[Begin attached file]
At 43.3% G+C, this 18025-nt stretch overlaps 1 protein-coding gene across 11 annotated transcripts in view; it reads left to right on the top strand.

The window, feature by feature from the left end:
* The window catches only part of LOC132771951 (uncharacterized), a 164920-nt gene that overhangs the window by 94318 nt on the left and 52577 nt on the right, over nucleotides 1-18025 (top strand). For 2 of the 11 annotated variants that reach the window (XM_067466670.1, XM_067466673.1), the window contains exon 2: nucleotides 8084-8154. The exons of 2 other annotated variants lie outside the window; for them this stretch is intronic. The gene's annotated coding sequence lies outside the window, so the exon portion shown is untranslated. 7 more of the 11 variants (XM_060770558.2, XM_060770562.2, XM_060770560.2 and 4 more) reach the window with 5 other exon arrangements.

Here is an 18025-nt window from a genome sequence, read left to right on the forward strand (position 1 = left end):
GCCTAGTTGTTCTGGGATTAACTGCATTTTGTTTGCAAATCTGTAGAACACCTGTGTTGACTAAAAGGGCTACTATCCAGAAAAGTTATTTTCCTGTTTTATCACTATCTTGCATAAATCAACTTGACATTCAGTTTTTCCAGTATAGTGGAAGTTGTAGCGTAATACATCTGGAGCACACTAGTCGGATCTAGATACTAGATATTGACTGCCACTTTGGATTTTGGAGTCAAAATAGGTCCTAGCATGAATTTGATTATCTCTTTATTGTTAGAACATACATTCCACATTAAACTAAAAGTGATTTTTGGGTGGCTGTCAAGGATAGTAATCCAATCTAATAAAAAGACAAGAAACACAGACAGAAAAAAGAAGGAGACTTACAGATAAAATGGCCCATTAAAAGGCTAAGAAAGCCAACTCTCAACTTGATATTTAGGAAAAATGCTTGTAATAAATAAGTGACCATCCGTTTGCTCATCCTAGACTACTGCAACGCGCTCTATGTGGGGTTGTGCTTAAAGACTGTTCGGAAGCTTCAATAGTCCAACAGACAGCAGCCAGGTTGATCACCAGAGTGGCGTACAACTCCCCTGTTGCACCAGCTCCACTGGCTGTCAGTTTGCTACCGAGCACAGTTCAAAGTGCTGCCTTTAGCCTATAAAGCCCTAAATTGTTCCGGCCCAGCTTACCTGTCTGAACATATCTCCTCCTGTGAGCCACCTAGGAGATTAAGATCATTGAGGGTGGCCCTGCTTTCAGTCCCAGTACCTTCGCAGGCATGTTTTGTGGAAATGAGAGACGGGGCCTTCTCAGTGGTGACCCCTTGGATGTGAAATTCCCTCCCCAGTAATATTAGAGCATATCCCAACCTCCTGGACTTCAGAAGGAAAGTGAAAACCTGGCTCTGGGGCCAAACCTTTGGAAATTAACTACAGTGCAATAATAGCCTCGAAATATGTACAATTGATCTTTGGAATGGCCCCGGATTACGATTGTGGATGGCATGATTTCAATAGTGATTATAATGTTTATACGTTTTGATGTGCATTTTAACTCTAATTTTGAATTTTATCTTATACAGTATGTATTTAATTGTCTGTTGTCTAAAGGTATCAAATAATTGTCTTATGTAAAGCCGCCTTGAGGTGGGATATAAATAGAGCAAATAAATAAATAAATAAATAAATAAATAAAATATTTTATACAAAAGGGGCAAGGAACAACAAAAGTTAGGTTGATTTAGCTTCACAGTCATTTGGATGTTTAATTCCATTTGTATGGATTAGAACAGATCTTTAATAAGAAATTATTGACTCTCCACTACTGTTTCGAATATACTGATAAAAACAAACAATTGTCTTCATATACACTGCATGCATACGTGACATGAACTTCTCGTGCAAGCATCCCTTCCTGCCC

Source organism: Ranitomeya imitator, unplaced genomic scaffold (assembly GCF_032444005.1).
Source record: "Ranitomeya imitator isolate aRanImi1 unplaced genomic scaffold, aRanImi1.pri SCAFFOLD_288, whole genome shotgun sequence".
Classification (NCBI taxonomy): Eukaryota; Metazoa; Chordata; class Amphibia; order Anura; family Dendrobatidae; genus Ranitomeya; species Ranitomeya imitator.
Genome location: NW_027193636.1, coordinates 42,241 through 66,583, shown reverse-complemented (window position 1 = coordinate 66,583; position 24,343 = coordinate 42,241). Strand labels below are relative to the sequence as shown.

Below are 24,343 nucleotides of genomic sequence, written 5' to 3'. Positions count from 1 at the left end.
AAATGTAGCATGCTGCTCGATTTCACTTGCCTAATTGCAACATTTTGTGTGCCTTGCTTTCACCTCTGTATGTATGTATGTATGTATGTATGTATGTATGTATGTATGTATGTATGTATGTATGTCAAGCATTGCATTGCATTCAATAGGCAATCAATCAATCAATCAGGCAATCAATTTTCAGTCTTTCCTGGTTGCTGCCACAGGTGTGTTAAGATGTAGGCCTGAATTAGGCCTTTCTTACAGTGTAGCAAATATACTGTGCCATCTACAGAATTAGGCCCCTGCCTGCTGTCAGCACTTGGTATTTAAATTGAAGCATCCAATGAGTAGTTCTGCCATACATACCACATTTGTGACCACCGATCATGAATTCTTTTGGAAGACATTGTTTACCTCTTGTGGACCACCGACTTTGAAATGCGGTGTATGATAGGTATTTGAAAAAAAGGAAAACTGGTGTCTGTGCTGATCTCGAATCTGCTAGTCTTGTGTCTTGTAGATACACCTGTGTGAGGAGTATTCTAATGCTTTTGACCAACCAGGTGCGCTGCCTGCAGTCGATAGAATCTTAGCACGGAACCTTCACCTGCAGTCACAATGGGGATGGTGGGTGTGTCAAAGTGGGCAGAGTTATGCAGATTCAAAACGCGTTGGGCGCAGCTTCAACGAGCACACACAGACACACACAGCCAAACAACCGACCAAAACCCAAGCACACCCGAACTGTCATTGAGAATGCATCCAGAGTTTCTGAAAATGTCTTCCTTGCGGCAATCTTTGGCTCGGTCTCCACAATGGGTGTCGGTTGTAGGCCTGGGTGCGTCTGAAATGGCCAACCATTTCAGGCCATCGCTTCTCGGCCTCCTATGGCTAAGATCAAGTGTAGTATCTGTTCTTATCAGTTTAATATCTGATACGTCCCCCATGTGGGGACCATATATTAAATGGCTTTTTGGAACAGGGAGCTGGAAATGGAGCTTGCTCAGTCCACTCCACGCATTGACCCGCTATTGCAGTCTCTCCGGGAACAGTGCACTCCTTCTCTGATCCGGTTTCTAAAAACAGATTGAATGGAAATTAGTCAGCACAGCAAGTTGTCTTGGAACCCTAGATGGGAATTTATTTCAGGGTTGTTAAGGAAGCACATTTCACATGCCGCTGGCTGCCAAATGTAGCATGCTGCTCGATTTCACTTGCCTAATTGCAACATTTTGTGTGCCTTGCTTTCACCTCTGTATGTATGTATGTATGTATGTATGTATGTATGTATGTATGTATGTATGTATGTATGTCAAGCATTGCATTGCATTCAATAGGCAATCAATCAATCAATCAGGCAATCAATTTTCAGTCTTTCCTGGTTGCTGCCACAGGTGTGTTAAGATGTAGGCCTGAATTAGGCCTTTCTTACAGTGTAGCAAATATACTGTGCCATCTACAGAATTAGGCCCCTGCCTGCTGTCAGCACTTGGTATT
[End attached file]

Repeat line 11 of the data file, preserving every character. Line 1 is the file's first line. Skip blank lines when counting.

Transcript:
AAATGTAGCATGCTGCTCGATTTCACTTGCCTAATTGCAACATTTTGTGTGCCTTGCTTTCACCTCTGTATGTATGTATGTATGTATGTATGTATGTATGTATGTATGTATGTATGTATGTATGTCAAGCATTGCATTGCATTCAATAGGCAATCAATCAATCAATCAGGCAATCAATTTTCAGTCTTTCCTGGTTGCTGCCACAGGTGTGTTAAGATGTAGGCCTGAATTAGGCCTTTCTTACAGTGTAGCAAATATACTGTGCCATCTACAGAATTAGGCCCCTGCCTGCTGTCAGCACTTGGTATTTAAATTGAAGCATCCAATGAGTAGTTCTGCCATACATACCACATTTGTGACCACCGATCATGAATTCTTTTGGAAGACATTGTTTACCTCTTGTGGACCACCGACTTTGAAATGCGGTGTATGATAGGTATTTGAAAAAAAGGAAAACTGGTGTCTGTGCTGATCTCGAATCTGCTAGTCTTGTGTCTTGTAGATACACCTGTGTGAGGAGTATTCTAATGCTTTTGACCAACCAGGTGCGCTGCCTGCAGTCGATAGAATCTTAGCACGGAACCTTCACCTGCAGTCACAATGGGGATGGTGGGTGTGTCAAAGTGGGCAGAGTTATGCAGATTCAAAACGCGTTGGGCGCAGCTTCAACGAGCACACACAGACACACACAGCCAAACAACCGACCAAAACCCAAGCACACCCGAACTGTCATTGAGAATGCATCCAGAGTTTCTGAAAATGTCTTCCTTGCGGCAATCTTTGGCTCGGTCTCCACAATGGGTGTCGGTTGTAGGCCTGGGTGCGTCTGAAATGGCCAACCATTTCAGGCCATCGCTTCTCGGCCTCCTATGGCTAAGATCAAGTGTAGTATCTGTTCTTATCAGTTTAATATCTGATACGTCCCCCATGTGGGGACCATATATTAAATGGCTTTTTGGAACAGGGAGCTGGAAATGGAGCTTGCTCAGTCCACTCCACGCATTGACCCGCTATTGCAGTCTCTCCGGGAACAGTGCACTCCTTCTCTGATCCGGTTTCTAAAAACAGATTGAATGGAAATTAGTCAGCACAGCAAGTTGTCTTGGAACCCTAGATGGGAATTTATTTCAGGGTTGTTAAGGAAGCACATTTCACATGCCGCTGGCTGCCAAATGTAGCATGCTGCTCGATTTCACTTGCCTAATTGCAACATTTTGTGTGCCTTGCTTTCACCTCTGTATGTATGTATGTATGTATGTATGTATGTATGTATGTATGTATGTATGTATGTATGTCAAGCATTGCATTGCATTCAATAGGCAATCAATCAATCAATCAGGCAATCAATTTTCAGTCTTTCCTGGTTGCTGCCACAGGTGTGTTAAGATGTAGGCCTGAATTAGGCCTTTCTTACAGTGTAGCAAATATACTGTGCCATCTACAGAATTAGGCCCCTGCCTGCTGTCAGCACTTGGTATT